Exercise your writing muscles

Exercise the writing muscle every day, even if it is only a letter, notes, a title list, a character sketch, a journal entry. Writers are like dancers, like athletes. Without that exercise, the muscles seize up.

Jane Yolen

Good advice.

As writers we need to be writing on a regular basis.  I could almost guarantee that Tiger Woods practises his golfing skills on a daily basis. All professional sportsmen and women spend countless hours going over the basics, time and time again, day after day. Actors, dancers  and musicians rehearse, rehearse and then rehearse some more. I’ve read that it takes ten thousand hours to become truly proficient at any skill.

Write every day.

This is the only way to hone those skills, to learn how language works, to iron out any problems you may have and to discover your voice.

Here is a quick and  simple list of writing activities you could do on a regular basis to exercise those writing muscles. You can probably think of dozens of other ideas. Share them in the comments section.

A very short list of 30 writing exercises:

  1. Write a few paragraphs in your journal today.
  2. Write a list of the things you really like.
  3. Write a list of writing goals for this week.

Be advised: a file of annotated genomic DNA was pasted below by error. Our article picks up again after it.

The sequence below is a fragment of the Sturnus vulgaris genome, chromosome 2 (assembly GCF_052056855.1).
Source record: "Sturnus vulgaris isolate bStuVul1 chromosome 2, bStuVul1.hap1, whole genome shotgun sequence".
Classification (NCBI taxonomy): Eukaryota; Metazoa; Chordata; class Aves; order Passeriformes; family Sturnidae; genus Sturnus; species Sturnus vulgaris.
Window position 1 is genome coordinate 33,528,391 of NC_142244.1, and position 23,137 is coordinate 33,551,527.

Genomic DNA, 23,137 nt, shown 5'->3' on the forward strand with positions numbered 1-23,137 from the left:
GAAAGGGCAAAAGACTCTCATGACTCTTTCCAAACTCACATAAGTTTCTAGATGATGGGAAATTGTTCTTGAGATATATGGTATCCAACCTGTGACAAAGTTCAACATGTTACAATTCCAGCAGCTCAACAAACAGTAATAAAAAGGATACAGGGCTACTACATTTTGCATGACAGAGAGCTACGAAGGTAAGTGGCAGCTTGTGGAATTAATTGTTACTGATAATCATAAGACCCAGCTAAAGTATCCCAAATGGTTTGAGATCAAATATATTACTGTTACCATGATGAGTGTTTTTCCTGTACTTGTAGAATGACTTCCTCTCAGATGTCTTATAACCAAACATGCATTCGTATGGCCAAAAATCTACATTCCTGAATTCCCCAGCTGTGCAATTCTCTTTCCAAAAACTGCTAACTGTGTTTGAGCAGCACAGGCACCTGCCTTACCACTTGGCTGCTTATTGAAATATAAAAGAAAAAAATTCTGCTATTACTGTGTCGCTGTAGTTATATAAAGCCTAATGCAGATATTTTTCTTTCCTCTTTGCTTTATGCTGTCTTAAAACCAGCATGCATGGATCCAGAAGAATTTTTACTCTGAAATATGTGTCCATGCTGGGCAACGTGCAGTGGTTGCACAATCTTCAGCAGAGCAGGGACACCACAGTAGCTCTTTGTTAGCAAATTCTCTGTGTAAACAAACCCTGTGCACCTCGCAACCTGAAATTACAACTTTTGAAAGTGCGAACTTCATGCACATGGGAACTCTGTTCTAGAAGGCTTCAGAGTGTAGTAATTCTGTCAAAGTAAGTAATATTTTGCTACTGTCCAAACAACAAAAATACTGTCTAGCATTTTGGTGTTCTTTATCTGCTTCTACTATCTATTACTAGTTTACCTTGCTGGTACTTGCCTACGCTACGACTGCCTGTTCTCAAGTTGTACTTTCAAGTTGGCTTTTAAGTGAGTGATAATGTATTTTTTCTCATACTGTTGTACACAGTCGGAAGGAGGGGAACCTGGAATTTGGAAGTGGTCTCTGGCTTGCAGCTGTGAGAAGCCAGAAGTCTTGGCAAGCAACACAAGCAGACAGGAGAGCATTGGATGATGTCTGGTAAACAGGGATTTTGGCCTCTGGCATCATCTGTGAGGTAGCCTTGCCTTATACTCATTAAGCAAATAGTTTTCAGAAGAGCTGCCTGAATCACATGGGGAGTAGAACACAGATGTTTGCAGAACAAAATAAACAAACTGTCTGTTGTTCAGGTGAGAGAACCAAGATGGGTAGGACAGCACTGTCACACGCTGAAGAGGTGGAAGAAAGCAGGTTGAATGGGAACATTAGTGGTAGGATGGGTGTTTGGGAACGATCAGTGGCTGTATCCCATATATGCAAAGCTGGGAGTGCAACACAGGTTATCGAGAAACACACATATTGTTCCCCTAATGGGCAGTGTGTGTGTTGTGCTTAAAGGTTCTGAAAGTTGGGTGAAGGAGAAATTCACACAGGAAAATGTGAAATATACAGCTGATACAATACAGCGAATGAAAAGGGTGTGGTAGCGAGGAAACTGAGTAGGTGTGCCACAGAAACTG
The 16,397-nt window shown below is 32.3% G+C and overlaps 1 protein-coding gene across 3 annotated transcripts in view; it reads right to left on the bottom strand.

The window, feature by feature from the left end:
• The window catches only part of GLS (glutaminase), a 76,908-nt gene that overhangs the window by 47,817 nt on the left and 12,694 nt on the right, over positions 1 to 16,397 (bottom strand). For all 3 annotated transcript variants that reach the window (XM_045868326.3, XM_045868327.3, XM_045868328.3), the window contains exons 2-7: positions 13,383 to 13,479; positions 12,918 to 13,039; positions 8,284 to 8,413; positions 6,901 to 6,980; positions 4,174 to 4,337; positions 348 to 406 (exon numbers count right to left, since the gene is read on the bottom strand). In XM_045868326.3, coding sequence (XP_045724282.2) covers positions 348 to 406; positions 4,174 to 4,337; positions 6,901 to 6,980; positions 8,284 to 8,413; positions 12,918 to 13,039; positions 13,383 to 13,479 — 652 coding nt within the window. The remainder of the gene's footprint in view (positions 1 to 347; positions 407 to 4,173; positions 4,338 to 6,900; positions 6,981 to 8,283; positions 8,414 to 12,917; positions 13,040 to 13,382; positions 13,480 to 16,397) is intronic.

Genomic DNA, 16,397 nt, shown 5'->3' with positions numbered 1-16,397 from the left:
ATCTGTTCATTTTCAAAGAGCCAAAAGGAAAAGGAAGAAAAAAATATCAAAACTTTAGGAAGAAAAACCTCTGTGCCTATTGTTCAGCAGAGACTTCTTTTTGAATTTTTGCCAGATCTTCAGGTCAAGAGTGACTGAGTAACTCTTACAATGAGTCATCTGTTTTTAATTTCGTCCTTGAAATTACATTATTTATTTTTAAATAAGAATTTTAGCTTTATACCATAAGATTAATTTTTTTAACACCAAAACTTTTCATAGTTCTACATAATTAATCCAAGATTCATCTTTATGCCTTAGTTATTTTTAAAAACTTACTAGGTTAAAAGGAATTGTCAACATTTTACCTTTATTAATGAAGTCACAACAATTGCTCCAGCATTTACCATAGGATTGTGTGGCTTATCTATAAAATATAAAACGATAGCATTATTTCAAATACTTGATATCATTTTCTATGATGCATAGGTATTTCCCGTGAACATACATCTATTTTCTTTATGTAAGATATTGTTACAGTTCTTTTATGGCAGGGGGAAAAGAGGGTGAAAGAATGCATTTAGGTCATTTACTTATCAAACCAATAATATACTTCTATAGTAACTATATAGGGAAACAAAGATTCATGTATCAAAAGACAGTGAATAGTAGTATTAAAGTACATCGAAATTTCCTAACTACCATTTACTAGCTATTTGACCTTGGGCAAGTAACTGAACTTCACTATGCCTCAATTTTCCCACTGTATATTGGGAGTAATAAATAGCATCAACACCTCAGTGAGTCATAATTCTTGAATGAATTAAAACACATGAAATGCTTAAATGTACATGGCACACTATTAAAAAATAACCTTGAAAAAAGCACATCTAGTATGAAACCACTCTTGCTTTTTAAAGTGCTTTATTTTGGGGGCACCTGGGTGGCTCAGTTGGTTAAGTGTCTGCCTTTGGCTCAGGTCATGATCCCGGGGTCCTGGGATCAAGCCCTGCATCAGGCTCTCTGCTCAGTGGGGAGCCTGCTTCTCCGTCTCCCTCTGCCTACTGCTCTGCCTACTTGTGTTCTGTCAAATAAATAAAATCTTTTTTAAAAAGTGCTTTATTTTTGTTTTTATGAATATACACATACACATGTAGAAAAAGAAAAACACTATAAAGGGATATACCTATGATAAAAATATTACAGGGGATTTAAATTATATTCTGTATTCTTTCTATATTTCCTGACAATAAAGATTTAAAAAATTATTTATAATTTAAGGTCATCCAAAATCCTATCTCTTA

4. Start writing a blog.
  5. Write ten sentences about your childhood.
  6. Write a paragraph about your first pet.
  7. Make a list of the things that annoy you.
  8. Describe the smells that make you happy.
  9. Write three paragraphs about your best friend.
  10. Describe what you can see out through the nearest window.
  11. Write a letter to a family member who lives far from away from you.
  12. Write about your favourite fruit.
  13. Describe the most frightening experience you’ve ever had.
  14. Write about the happiest day of your life.
  15. Describe how to make your favourite meal.
  16. Make a list of the places you would like to visit.
  17. In twenty words (or less), tell the story of your favourite movie.
  18. Write a character sketch of your favourite fictional character.
  19. Make a list of the twenty best books you’ve ever read.
  20. Describe the smells that make you hungry.
  21. Write an email to a friend or family member.
  22. Describe the scariest movie or television show that you’ve ever seen.
  23. Write a letter of protest to your local paper.
  24. Write about a time you were terribly embarrassed.
  25. Write about your favourite toy (even if you are getting on in years).
  26. Write a list of the ways in which you would change the world.
  27. Write a list of things you like to do alone.
  28. What things really bother you?
  29. Describe the most dangerous thing you have ever done.
  30. Who is your hero – and why?

A Note to Teachers:

The list above is a great starting point for writing activities for your students. Give them a go and let me know how they go. You may copy the entire list for classroom use.

Good writing.

Further reading:


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